Do you remember the music at the beginning of "The Twilight Zone"? As soon as I heard it, I would get nervous because I knew bizarre and sometimes horrifying stories were about to unfold. Well, as I navigate my way through my "gray" divorce, I often feel I'm entering a frightening and alien landscape filled with a constant stream of alternatives and data points, a place where I am tripped up by seemingly simple decisions. I call it the frozen zone.
Managing my own finances, understanding the plethora of technology, growing my business using modern tools -- I don't find any of this easy. When I was young, going to a store to get a television was a straightforward process. You chose the cheapest one or the biggest one or the one manufactured by a company you had heard of. Now it almost takes an advanced degree to understand your choices. I need a new computer, but should I switch to an Apple computer which my children and their friends enjoy, or stick with my old Windows model?
The fact that I don't understand all my options is not surprising. The world has changed immeasurably since I last set up a household, and just like learning a language, I suspect things are easier when you're younger. However, it's my reaction to the multitude of options that troubles me. Because I freeze. I nod, I look like I understand, but inside, a sort of paralysis creeps over me and I just stop listening, certain that some of these areas are beyond my abilities. I know that I'm smart and competent in many ways, so why do I freeze? And moreover, what can I do about it?
I've been giving it a lot of thought, and I've come to the conclusion that we all have frozen zones where we nod and smile, but just can't seem to get anything done. Some of them involve relationships, where we fall into patterns we can't break, repeatedly choosing the wrong partner or object of affection. Some of them are about our jobs -- we get stuck in a dead-end or boring job, but it pays the bills and we're scared to risk a sure thing. Some frozen zones revolve around our fears; we're terrified of flying, or heights or going out to dinner by ourselves. Sometimes we over-commit ourselves, agreeing to handle too many projects and ultimately accomplish nothing. At times, we're tripped up by technology. And, for me personally, there are occasions when I get paralyzed because of my age, thinking that it's too late to reinvent myself or make close new friends.
In the past, if a friend told me that she was scared to travel or go out to eat alone, I'd advise her to just do it, certain it wasn't that difficult. But now I realize that my blithe advice was pretty smug and frankly, easier said than done. So I've come up with a few "action items" to manage my own frozen zones.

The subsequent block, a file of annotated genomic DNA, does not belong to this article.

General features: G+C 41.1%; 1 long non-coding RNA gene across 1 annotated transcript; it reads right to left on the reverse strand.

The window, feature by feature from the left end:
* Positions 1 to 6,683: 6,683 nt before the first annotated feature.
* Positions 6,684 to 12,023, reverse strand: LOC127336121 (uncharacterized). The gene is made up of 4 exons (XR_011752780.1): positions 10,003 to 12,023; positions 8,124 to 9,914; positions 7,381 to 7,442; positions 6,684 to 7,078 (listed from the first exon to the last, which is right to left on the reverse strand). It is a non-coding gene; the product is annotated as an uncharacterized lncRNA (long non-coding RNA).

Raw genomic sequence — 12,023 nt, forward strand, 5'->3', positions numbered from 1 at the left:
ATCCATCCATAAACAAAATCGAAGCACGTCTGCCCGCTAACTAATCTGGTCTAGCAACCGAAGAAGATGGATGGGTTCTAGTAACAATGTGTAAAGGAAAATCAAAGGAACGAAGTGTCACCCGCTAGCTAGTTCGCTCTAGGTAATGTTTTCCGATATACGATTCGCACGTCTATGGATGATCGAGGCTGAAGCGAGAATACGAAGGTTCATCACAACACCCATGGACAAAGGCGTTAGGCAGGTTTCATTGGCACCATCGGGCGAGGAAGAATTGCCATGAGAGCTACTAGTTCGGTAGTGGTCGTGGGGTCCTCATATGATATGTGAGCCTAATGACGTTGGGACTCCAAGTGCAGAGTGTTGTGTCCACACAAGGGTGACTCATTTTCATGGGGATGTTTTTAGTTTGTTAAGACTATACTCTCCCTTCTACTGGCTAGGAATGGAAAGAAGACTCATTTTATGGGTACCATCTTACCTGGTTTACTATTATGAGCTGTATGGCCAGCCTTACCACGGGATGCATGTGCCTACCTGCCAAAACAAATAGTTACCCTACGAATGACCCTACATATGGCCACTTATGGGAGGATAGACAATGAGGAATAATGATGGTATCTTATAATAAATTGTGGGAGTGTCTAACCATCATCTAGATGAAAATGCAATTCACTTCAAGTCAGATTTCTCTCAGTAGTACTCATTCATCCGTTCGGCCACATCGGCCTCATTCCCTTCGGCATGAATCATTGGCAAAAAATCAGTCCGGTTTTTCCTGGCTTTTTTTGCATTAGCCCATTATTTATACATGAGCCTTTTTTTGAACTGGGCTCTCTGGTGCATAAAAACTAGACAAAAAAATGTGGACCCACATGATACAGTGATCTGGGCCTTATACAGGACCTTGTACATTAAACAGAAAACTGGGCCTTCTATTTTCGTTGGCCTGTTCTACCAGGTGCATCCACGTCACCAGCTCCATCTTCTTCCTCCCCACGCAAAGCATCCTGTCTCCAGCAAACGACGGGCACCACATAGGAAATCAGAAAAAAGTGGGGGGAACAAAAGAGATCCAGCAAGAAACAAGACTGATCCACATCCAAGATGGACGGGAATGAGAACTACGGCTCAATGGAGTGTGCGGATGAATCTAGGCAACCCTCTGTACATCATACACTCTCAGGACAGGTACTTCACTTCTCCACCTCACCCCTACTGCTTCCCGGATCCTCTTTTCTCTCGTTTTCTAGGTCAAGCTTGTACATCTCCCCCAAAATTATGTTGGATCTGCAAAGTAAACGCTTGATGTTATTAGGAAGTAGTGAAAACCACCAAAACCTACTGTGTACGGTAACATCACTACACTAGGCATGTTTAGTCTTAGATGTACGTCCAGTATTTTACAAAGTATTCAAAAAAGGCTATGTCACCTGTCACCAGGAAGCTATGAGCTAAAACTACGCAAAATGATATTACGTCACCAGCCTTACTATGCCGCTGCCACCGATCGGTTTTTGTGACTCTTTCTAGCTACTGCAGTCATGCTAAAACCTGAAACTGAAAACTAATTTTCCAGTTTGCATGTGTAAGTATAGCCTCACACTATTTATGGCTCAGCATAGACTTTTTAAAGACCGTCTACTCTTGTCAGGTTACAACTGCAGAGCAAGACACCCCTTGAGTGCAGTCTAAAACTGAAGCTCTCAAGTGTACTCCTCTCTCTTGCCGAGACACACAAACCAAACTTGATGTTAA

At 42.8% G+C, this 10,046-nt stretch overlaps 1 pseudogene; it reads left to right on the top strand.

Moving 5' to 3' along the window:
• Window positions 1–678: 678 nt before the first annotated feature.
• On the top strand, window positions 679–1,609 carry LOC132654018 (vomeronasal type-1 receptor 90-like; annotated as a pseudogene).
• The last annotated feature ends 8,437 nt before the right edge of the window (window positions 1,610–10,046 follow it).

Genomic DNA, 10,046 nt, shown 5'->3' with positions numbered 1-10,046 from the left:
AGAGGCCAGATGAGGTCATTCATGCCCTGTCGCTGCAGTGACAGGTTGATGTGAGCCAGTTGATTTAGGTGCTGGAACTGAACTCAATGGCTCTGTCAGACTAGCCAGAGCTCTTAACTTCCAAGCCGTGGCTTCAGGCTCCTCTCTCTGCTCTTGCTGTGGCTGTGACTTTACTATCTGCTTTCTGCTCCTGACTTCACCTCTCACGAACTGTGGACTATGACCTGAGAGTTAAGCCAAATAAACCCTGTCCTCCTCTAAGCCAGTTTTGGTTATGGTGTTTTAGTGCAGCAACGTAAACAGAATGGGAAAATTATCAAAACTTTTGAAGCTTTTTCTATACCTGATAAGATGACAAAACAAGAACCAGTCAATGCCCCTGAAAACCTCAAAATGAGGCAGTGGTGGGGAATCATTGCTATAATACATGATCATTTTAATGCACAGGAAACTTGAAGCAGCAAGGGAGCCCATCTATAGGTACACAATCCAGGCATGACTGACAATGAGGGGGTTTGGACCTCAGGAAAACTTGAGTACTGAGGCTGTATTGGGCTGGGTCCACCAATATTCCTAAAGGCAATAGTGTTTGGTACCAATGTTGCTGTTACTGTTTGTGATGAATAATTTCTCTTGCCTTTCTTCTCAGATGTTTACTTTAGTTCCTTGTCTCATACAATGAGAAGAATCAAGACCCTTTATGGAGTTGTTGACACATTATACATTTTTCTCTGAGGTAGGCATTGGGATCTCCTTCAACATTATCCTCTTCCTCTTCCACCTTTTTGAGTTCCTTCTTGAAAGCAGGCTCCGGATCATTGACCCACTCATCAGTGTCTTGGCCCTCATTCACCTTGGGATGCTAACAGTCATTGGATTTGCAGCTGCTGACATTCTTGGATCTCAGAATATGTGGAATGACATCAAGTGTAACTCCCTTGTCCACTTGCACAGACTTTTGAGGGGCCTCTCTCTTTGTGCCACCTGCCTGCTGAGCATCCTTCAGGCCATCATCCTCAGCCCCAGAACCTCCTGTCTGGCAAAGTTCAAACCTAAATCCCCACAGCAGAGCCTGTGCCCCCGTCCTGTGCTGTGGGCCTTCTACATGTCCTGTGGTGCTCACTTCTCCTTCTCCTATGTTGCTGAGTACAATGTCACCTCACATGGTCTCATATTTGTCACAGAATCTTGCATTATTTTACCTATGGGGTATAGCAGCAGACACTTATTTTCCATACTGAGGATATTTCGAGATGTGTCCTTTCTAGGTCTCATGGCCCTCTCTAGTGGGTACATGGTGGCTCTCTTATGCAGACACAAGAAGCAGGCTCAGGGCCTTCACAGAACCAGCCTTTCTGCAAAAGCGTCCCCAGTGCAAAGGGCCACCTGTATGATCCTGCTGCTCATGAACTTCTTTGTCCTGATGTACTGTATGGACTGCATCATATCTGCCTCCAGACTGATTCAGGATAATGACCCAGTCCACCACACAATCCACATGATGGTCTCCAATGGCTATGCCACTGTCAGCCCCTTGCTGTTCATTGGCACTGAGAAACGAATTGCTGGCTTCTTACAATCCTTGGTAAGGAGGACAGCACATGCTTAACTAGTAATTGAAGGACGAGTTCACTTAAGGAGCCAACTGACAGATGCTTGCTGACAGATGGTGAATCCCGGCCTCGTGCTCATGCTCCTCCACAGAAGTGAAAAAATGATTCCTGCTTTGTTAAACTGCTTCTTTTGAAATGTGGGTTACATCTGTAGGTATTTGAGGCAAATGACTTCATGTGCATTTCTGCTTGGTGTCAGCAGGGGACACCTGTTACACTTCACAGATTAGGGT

1. Recognize Your Frozen Zones
It's often hard to realize that you've stopped listening, stopped growing or are panicked. Zero in on the areas that frighten you or where you feel you're stuck. Be mindful of times you feel overwhelmed. And while you're at it, think about topics you avoid. Does your husband handle all the financial decisions? Ask him questions about your finances and really listen. Do you glaze over when someone mentions plumbing or electrical wiring? Maybe you're not bored so much as convinced you won't be able to handle it. Do you avoid all discussions of emotions and feelings? Maybe you've repressed the fact that you're unhappy.
As soon as you find yourself freezing up or feeling that awful paralysis, start over or reboot. Force yourself into the moment. Listen to the directions again, ask for help, insist that the repairman or cable guy repeat himself. And if your frozen zone is being trapped in a bad or stifling relationship, think about whether you want to try to improve the situation or just get out.
3. Figure Out Your Learning Style and Get Help
Do as much homework as you can in advance, and determine whether you're a visual learner or someone who does better hearing or reading about a topic. I find that if I see a video, it helps me enormously, whether it's putting together a piece of furniture or learning how to use Instagram. The great news is that modern technology has made all sorts of videos and advice available to everyone. Take advantage of it. And don't forget to ask friends and family for help. Your technologically-adept children or friends are often glad to share their expertise.
4. Don't Give Up Without a Fight
Even with the best intentions, there will be times you simply can't handle a situation. If that happens, stop. Give yourself a break, a day or even a week. But then circle back to your problem area. If you hate your job or boss, investigate whether there's a lateral transfer that might work or a business you could start on the side. If not a business, can you volunteer in the area you're interested in? If you're unhappy in your marriage or relationship, write down the reasons and see if there's any way you can change your own patterns.
Sometimes I think the most important step in moving forward is just to move. So, I'm trying to follow my own advice. Recently, I signed up for an online Excel course that was harder than anticipated. The first two times I started it, it seemed incredibly complex and I felt myself tuning out. But you know what? I finally finished the course on my third attempt, cracking the ice, at least a little.